2020-06-07

Pastor Jonathan Falwell

Key Verse: Psalm 1:1 Blessed is the man Who walks not in the counsel of the ungodly, Nor stands in the path of sinners, Nor sits in the seat of the scornful

Today we continue the series, Run The Race, by looking at the teachings of Jesus from the Sermon on the Mount. Specifically, we’re going to address the passage commonly known as the Beatitudes. The Beatitudes, while specifically talking about the passage in Matthew we’re going to talk about today and next Sunday, they are technically all over the Bible, especially in the Psalms. The term “Beatitudes” really just refers to a blessing. “Blessed” is translated from both Hebrew and Greek words, to refer to divine favor conveyed to man.[1]

But for today, let’s walk through 8 blessings given by Jesus to the church, to us, and they are just as timely today as they were 2,000 years ago.

Matthew 5:3-12 Blessed are the poor in spirit, For theirs is the kingdom of heaven. 4Blessed are those who mourn, For they shall be comforted.5Blessed are the meek, For they shall inherit the earth.6Blessed are those who hunger and thirst for righteousness, For they shall be filled. 7Blessed are the merciful, For they shall obtain mercy. 8Blessed are the pure in heart, For they shall see God.9Blessed are the peacemakers, For they shall be called sons of God. 10Blessed are those who are persecuted for righteousness’ sake, For theirs is the kingdom of heaven. 11 “Blessed are you when they revile and persecute you, and say all kinds of evil against you falsely for My sake. 12 Rejoice and be exceedingly glad, for great isyour reward in heaven, for so they persecuted the prophets who were before you.

 

1. Blessed are the poor in spirit, For theirs is the kingdom of heaven.

  • Not financial poverty but spiritual poverty
  • This poverty flows from an understanding we can never find righteousness on our own due to our own sinful nature
  • The beginning of repentance is the recognition of one’s spiritual bankruptcy—one’s inability to become righteous on one’s own[2]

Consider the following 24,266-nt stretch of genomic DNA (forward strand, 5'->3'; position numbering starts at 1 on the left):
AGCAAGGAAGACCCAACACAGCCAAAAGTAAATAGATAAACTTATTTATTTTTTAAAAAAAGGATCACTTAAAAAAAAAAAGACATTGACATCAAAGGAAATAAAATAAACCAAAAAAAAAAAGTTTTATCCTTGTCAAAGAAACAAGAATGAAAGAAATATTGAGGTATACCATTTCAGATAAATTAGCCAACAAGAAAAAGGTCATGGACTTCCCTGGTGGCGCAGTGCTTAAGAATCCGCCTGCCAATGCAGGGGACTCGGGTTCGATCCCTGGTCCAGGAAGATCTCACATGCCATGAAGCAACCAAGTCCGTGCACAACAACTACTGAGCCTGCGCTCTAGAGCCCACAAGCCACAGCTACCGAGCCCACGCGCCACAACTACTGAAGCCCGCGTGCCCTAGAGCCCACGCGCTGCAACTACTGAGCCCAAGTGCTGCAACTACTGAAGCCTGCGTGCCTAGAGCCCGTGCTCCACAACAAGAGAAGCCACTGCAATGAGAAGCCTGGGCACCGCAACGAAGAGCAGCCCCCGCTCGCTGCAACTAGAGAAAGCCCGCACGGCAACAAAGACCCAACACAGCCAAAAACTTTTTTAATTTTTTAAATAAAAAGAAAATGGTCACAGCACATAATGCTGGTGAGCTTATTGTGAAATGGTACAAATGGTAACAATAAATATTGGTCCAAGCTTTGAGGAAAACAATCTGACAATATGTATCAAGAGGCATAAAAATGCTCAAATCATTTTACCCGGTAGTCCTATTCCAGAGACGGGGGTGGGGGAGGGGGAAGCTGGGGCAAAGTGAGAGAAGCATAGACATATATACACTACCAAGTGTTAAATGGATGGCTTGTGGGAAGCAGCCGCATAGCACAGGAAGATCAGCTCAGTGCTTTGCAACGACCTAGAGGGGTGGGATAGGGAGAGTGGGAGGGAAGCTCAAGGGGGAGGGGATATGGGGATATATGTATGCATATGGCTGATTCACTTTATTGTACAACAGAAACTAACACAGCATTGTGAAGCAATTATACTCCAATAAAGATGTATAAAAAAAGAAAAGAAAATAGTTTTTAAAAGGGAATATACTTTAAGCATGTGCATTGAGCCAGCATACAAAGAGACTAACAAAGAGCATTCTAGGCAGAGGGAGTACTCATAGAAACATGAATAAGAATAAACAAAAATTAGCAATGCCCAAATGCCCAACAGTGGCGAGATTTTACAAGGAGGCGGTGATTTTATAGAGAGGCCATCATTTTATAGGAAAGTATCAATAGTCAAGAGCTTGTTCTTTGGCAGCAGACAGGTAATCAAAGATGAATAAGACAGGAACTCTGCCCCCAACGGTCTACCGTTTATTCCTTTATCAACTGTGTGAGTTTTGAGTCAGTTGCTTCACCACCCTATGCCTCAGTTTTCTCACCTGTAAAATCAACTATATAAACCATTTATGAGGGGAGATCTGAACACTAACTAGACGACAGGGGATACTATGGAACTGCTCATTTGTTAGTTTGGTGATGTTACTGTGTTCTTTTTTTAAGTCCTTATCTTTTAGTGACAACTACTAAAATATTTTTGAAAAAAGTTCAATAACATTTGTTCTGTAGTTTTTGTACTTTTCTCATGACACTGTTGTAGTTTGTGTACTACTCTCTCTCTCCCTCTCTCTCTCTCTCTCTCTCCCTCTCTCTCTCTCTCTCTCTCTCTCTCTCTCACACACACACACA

2. Blessed are those who mourn, For they shall be comforted.

This statement, too, has nothing to do with being upset over a life occurrence, but rather mourning our own spiritual emptiness

  • This mourning is where healing grows and grace begins

 

3. Blessed are the meek, For they shall inherit the earth.

Meekness is not weakness

  • Being meek reflects self-control, kindness, gentleness
  • To be meek toward others implies freedom from malice and a vengeful spirit.[3]
  • Being meek is an image of power which is not overbearing or unkind
  • The most powerful people in the world are not those who lash out with their power and position but rather show restraint in leadership

 

4. Blessed are those who hunger and thirst for righteousness, For they shall be filled.

Jesus uses two words that reflect emptiness to show the proper desires of our heart

  • Just as we long for food and refreshment, we should long for righteousness
  • Any change in our culture, our church, ourselves must begin within our own hearts

 

 

 

 

[1]James M. Houston, “Beatitudes, The,”Baker Encyclopedia of the Bible(Grand Rapids, MI: Baker Book House, 1988), 271.

[2]Stuart K. Weber, Matthew, vol. 1, Holman New Testament Commentary (Nashville, TN: Broadman & Holman Publishers, 2000), 58.

[3]D. A. Carson, “Matthew,”in The Expositor’s Bible Commentary: Matthew, Mark, Luke, ed. Frank E. Gaebelein, vol. 8 (Grand Rapids, MI: Zondervan Publishing House, 1984), 133.

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